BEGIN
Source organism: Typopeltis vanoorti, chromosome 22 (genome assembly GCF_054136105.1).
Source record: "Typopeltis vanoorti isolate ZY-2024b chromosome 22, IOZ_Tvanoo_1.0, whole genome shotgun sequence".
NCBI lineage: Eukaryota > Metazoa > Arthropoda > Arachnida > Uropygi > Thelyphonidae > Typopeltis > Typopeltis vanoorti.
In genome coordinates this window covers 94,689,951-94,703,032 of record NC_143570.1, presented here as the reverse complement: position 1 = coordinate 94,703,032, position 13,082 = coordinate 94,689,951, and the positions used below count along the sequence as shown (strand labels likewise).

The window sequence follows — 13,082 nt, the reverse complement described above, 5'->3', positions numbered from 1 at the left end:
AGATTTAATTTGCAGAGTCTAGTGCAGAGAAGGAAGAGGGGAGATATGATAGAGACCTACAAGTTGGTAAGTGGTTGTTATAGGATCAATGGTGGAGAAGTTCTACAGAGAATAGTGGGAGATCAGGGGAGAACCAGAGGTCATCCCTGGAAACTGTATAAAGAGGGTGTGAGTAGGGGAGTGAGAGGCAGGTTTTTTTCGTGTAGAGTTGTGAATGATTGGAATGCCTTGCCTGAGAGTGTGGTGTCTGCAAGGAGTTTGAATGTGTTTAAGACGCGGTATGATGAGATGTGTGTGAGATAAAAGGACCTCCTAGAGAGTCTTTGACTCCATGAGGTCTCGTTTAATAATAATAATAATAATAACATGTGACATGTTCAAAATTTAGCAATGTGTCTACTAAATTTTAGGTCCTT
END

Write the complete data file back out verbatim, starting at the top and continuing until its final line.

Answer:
Source organism: Typopeltis vanoorti, chromosome 22 (genome assembly GCF_054136105.1).
Source record: "Typopeltis vanoorti isolate ZY-2024b chromosome 22, IOZ_Tvanoo_1.0, whole genome shotgun sequence".
NCBI lineage: Eukaryota > Metazoa > Arthropoda > Arachnida > Uropygi > Thelyphonidae > Typopeltis > Typopeltis vanoorti.
In genome coordinates this window covers 94,689,951-94,703,032 of record NC_143570.1, presented here as the reverse complement: position 1 = coordinate 94,703,032, position 13,082 = coordinate 94,689,951, and the positions used below count along the sequence as shown (strand labels likewise).

The window sequence follows — 13,082 nt, the reverse complement described above, 5'->3', positions numbered from 1 at the left end:
AGATTTAATTTGCAGAGTCTAGTGCAGAGAAGGAAGAGGGGAGATATGATAGAGACCTACAAGTTGGTAAGTGGTTGTTATAGGATCAATGGTGGAGAAGTTCTACAGAGAATAGTGGGAGATCAGGGGAGAACCAGAGGTCATCCCTGGAAACTGTATAAAGAGGGTGTGAGTAGGGGAGTGAGAGGCAGGTTTTTTTCGTGTAGAGTTGTGAATGATTGGAATGCCTTGCCTGAGAGTGTGGTGTCTGCAAGGAGTTTGAATGTGTTTAAGACGCGGTATGATGAGATGTGTGTGAGATAAAAGGACCTCCTAGAGAGTCTTTGACTCCATGAGGTCTCGTTTAATAATAATAATAATAATAACATGTGACATGTTCAAAATTTAGCAATGTGTCTACTAAATTTTAGGTCCTT